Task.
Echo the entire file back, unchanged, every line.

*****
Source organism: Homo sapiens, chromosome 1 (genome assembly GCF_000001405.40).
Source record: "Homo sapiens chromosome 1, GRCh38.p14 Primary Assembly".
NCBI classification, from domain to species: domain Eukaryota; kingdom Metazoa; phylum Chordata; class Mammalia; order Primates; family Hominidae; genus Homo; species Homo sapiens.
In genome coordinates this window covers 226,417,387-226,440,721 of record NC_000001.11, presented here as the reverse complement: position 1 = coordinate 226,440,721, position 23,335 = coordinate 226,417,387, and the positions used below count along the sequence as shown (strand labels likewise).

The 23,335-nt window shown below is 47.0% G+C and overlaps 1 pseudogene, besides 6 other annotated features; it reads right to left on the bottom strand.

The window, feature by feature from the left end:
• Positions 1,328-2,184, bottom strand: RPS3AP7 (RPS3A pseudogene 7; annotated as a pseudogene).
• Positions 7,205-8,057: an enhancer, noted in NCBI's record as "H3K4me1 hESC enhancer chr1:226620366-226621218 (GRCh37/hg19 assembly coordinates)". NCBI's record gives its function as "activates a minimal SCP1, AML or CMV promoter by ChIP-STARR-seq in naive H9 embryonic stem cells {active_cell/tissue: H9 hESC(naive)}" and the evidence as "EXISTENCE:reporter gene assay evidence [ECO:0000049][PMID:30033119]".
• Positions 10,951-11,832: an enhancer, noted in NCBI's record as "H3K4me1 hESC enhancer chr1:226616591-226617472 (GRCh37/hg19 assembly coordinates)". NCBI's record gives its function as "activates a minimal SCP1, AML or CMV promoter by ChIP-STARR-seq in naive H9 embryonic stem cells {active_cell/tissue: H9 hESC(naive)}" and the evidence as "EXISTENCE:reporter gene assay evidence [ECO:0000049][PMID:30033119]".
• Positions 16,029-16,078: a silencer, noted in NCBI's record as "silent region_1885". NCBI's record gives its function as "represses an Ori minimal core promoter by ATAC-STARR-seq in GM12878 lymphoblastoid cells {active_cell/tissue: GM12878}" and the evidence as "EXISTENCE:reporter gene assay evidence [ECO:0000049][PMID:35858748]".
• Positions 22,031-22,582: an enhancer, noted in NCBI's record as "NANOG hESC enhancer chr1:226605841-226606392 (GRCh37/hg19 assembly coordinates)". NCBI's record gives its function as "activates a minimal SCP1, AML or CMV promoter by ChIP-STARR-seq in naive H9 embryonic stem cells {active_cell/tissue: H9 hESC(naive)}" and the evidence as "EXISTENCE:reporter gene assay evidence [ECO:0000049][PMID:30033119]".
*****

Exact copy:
Source organism: Homo sapiens, chromosome 1 (genome assembly GCF_000001405.40).
Source record: "Homo sapiens chromosome 1, GRCh38.p14 Primary Assembly".
NCBI classification, from domain to species: domain Eukaryota; kingdom Metazoa; phylum Chordata; class Mammalia; order Primates; family Hominidae; genus Homo; species Homo sapiens.
In genome coordinates this window covers 226,417,387-226,440,721 of record NC_000001.11, presented here as the reverse complement: position 1 = coordinate 226,440,721, position 23,335 = coordinate 226,417,387, and the positions used below count along the sequence as shown (strand labels likewise).

The 23,335-nt window shown below is 47.0% G+C and overlaps 1 pseudogene, besides 6 other annotated features; it reads right to left on the bottom strand.

The window, feature by feature from the left end:
• Positions 1,328-2,184, bottom strand: RPS3AP7 (RPS3A pseudogene 7; annotated as a pseudogene).
• Positions 7,205-8,057: an enhancer, noted in NCBI's record as "H3K4me1 hESC enhancer chr1:226620366-226621218 (GRCh37/hg19 assembly coordinates)". NCBI's record gives its function as "activates a minimal SCP1, AML or CMV promoter by ChIP-STARR-seq in naive H9 embryonic stem cells {active_cell/tissue: H9 hESC(naive)}" and the evidence as "EXISTENCE:reporter gene assay evidence [ECO:0000049][PMID:30033119]".
• Positions 10,951-11,832: an enhancer, noted in NCBI's record as "H3K4me1 hESC enhancer chr1:226616591-226617472 (GRCh37/hg19 assembly coordinates)". NCBI's record gives its function as "activates a minimal SCP1, AML or CMV promoter by ChIP-STARR-seq in naive H9 embryonic stem cells {active_cell/tissue: H9 hESC(naive)}" and the evidence as "EXISTENCE:reporter gene assay evidence [ECO:0000049][PMID:30033119]".
• Positions 16,029-16,078: a silencer, noted in NCBI's record as "silent region_1885". NCBI's record gives its function as "represses an Ori minimal core promoter by ATAC-STARR-seq in GM12878 lymphoblastoid cells {active_cell/tissue: GM12878}" and the evidence as "EXISTENCE:reporter gene assay evidence [ECO:0000049][PMID:35858748]".
• Positions 22,031-22,582: an enhancer, noted in NCBI's record as "NANOG hESC enhancer chr1:226605841-226606392 (GRCh37/hg19 assembly coordinates)". NCBI's record gives its function as "activates a minimal SCP1, AML or CMV promoter by ChIP-STARR-seq in naive H9 embryonic stem cells {active_cell/tissue: H9 hESC(naive)}" and the evidence as "EXISTENCE:reporter gene assay evidence [ECO:0000049][PMID:30033119]".